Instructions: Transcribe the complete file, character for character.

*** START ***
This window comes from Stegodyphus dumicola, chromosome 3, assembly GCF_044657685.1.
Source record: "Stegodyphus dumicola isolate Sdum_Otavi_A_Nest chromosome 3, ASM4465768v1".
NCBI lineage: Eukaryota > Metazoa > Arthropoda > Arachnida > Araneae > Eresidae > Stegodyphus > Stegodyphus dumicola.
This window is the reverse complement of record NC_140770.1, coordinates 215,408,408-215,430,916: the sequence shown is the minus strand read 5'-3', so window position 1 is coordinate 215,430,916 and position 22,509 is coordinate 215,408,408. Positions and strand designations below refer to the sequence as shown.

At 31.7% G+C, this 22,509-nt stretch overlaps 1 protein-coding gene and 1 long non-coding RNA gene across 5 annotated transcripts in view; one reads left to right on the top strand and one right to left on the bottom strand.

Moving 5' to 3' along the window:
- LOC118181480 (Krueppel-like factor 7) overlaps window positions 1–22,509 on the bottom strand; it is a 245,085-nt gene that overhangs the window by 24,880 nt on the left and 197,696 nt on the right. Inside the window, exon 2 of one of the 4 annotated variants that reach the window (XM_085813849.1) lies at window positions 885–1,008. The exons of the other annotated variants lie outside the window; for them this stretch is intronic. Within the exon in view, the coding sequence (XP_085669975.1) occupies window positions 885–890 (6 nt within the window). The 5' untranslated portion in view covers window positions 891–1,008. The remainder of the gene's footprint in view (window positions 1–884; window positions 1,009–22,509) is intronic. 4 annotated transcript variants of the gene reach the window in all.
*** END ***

This window comes from Stegodyphus dumicola, chromosome 3, assembly GCF_044657685.1.
Source record: "Stegodyphus dumicola isolate Sdum_Otavi_A_Nest chromosome 3, ASM4465768v1".
NCBI lineage: Eukaryota > Metazoa > Arthropoda > Arachnida > Araneae > Eresidae > Stegodyphus > Stegodyphus dumicola.
This window is the reverse complement of record NC_140770.1, coordinates 215,408,408-215,430,916: the sequence shown is the minus strand read 5'-3', so window position 1 is coordinate 215,430,916 and position 22,509 is coordinate 215,408,408. Positions and strand designations below refer to the sequence as shown.

At 31.7% G+C, this 22,509-nt stretch overlaps 1 protein-coding gene and 1 long non-coding RNA gene across 5 annotated transcripts in view; one reads left to right on the top strand and one right to left on the bottom strand.

Moving 5' to 3' along the window:
- LOC118181480 (Krueppel-like factor 7) overlaps window positions 1–22,509 on the bottom strand; it is a 245,085-nt gene that overhangs the window by 24,880 nt on the left and 197,696 nt on the right. Inside the window, exon 2 of one of the 4 annotated variants that reach the window (XM_085813849.1) lies at window positions 885–1,008. The exons of the other annotated variants lie outside the window; for them this stretch is intronic. Within the exon in view, the coding sequence (XP_085669975.1) occupies window positions 885–890 (6 nt within the window). The 5' untranslated portion in view covers window positions 891–1,008. The remainder of the gene's footprint in view (window positions 1–884; window positions 1,009–22,509) is intronic. 4 annotated transcript variants of the gene reach the window in all.